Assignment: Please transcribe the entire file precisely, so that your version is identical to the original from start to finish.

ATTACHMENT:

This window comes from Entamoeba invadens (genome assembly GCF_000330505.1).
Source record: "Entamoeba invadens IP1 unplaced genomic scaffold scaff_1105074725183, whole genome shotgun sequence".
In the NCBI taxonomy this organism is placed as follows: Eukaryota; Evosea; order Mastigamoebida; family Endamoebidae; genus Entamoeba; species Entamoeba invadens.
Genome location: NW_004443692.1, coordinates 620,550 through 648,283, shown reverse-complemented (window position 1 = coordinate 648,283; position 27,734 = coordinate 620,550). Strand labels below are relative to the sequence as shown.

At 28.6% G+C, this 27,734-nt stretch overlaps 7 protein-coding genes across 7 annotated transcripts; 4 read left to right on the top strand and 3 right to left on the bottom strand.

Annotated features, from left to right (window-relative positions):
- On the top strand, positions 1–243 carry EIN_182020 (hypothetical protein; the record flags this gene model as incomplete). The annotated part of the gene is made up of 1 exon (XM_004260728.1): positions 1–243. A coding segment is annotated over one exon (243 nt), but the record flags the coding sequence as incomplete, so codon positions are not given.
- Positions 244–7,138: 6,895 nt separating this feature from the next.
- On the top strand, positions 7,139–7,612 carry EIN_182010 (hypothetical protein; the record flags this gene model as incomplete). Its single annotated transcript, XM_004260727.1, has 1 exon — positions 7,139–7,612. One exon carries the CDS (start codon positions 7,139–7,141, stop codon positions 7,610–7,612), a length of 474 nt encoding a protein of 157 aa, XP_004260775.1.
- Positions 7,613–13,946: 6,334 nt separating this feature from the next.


This window comes from Entamoeba invadens (genome assembly GCF_000330505.1).
Source record: "Entamoeba invadens IP1 unplaced genomic scaffold scaff_1105074725183, whole genome shotgun sequence".
In the NCBI taxonomy this organism is placed as follows: Eukaryota; Evosea; order Mastigamoebida; family Endamoebidae; genus Entamoeba; species Entamoeba invadens.
Genome location: NW_004443692.1, coordinates 620,550 through 648,283, shown reverse-complemented (window position 1 = coordinate 648,283; position 27,734 = coordinate 620,550). Strand labels below are relative to the sequence as shown.

At 28.6% G+C, this 27,734-nt stretch overlaps 7 protein-coding genes across 7 annotated transcripts; 4 read left to right on the top strand and 3 right to left on the bottom strand.

Annotated features, from left to right (window-relative positions):
- On the top strand, positions 1–243 carry EIN_182020 (hypothetical protein; the record flags this gene model as incomplete). The annotated part of the gene is made up of 1 exon (XM_004260728.1): positions 1–243. A coding segment is annotated over one exon (243 nt), but the record flags the coding sequence as incomplete, so codon positions are not given.
- Positions 244–7,138: 6,895 nt separating this feature from the next.
- On the top strand, positions 7,139–7,612 carry EIN_182010 (hypothetical protein; the record flags this gene model as incomplete). Its single annotated transcript, XM_004260727.1, has 1 exon — positions 7,139–7,612. One exon carries the CDS (start codon positions 7,139–7,141, stop codon positions 7,610–7,612), a length of 474 nt encoding a protein of 157 aa, XP_004260775.1.
- Positions 7,613–13,946: 6,334 nt separating this feature from the next.